She is already bending forward, reaching to grab the case from Suzie, planting her weight on her right foot to spin round, make a run for it, but the men are fast. Much faster than her. She has barely moved and they’ve drawn their guns. A Glock, an Uzi and two MAC-10 auto sub-machine pistols which are immediately trained on her. The Uzi is on Peter, the Glock on Suzie. The men’s hands are steady, their eyes hard and cold. They’ve done this before. They’re pros.
Suzie gives a little scream. Peter goes as white as chalk and makes a soft whimpering sound. There are places Stella will remember all her life – a shabby house in the East End, the hospital room where she gave birth to her daughter, a serene Mayfair street with rows of glossy black railings – but there will be nothing branded more deeply in her memory than this moment.
How had Cedric found out?
Nobody knew about this. Not even Bernard.
Had Peter or Suzie let something slip?
She suddenly sees how stupid she’s been. She thinks she’s so clever, but he’s always been one step ahead. Was it the arrogance of age? The fact she thought she’d had a lifetime’s experience? She’s due to retire next year – perhaps she thought she’d go out in a spectacular shower of success but instead she’s facing monumental dishonour and disgrace. Something that the office will whisper about in decades to come. How Stella Reavey, one of the so-called best, brought not just ignominy and humiliation to their front door, but how she risked their families, their friends, and their country. All in the name of hubris.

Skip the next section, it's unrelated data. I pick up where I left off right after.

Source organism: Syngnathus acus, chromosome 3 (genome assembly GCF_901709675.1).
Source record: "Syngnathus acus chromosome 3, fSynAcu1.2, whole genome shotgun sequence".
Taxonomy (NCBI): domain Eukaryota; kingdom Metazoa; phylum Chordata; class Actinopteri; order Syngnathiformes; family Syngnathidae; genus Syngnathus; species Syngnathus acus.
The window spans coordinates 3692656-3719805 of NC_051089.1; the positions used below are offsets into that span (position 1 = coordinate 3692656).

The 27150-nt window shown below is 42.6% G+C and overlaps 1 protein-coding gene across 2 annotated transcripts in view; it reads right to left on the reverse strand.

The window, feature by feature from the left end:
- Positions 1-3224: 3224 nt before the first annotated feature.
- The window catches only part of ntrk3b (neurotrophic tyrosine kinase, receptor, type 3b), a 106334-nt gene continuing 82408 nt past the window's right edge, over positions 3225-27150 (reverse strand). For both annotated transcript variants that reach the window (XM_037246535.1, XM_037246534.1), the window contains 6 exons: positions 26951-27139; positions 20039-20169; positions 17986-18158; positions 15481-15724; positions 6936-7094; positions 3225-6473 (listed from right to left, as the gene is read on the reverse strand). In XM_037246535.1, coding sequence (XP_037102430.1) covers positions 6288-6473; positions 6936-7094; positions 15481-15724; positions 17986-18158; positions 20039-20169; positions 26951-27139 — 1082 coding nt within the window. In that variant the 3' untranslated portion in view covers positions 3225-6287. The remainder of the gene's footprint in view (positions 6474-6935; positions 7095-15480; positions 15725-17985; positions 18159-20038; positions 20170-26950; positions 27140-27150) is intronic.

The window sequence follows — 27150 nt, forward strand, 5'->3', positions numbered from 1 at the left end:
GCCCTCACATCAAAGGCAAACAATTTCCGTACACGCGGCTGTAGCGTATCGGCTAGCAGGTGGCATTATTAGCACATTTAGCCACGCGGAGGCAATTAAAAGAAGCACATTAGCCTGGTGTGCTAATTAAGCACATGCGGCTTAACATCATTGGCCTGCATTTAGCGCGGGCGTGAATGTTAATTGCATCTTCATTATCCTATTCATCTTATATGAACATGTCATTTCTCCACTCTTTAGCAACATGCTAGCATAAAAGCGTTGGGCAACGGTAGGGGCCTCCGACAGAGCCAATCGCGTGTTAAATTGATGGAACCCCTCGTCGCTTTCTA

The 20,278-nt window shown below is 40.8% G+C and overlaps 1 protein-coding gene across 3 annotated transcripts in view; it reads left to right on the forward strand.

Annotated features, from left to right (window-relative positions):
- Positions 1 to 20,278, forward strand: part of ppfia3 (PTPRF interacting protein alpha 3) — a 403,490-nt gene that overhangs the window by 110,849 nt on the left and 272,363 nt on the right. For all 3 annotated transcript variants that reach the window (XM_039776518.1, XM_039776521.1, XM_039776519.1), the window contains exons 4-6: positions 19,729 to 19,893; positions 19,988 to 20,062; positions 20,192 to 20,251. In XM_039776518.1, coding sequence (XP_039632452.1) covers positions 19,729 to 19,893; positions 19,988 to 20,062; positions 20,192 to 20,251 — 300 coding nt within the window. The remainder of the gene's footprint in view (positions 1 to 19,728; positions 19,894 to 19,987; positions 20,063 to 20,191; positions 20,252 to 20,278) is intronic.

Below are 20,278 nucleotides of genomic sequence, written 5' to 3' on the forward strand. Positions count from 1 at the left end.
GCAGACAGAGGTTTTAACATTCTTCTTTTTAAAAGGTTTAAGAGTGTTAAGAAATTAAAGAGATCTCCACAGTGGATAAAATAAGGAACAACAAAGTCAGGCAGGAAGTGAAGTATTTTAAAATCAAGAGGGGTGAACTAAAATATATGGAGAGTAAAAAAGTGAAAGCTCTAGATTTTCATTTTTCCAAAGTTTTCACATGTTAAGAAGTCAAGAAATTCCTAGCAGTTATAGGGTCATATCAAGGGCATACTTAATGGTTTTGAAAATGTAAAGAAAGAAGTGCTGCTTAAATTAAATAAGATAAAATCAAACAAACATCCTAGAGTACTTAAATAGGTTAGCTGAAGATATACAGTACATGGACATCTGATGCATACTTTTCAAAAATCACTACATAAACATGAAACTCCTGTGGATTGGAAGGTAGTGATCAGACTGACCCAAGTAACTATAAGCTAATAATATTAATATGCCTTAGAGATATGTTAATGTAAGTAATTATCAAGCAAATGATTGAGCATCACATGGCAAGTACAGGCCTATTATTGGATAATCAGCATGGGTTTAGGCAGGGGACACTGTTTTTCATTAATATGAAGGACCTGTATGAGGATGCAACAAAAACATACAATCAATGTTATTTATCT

The man with the Glock moves to take the case from Suzie. The young woman recoils.
‘No!’ she protests violently. ‘No!’
In one smooth movement the man raises his pistol, aims it between the young woman’s eyes and pulls the trigger.
The bullet enters Suzie’s skull, leaving a neat hole the size of a pebble in her forehead, but the back of her head is a mess of blood and bone, brain matter.
The woman’s body drops into a soft crumple of slender limbs and cloth.
Peter is trembling head to toe. A keening sound comes involuntarily from his throat.
‘You didn’t need to kill her,’ Stella says. She is glad her tone is authoritative and doesn’t reveal her fear.
The man doesn’t answer. He grabs the case.
The weapons remain trained on her and Peter as the man steps backwards down the corridor. She watches him and his men leave. The instant they are out of view she races after them but the door is locked. She spins round and tears to the other end of the corridor to find that door is locked too. By the time she summons help, it is too late. The men and the case are gone.
It is after midnight and Stella stands quietly and alone, wondering how to salvage the situation. She needs something from left field that can’t implicate her, something unpredictable, something random, as her daughter might say. When an idea comes to her, she closes her eyes and wonders whether her conscience will ever forgive her for entering his life again.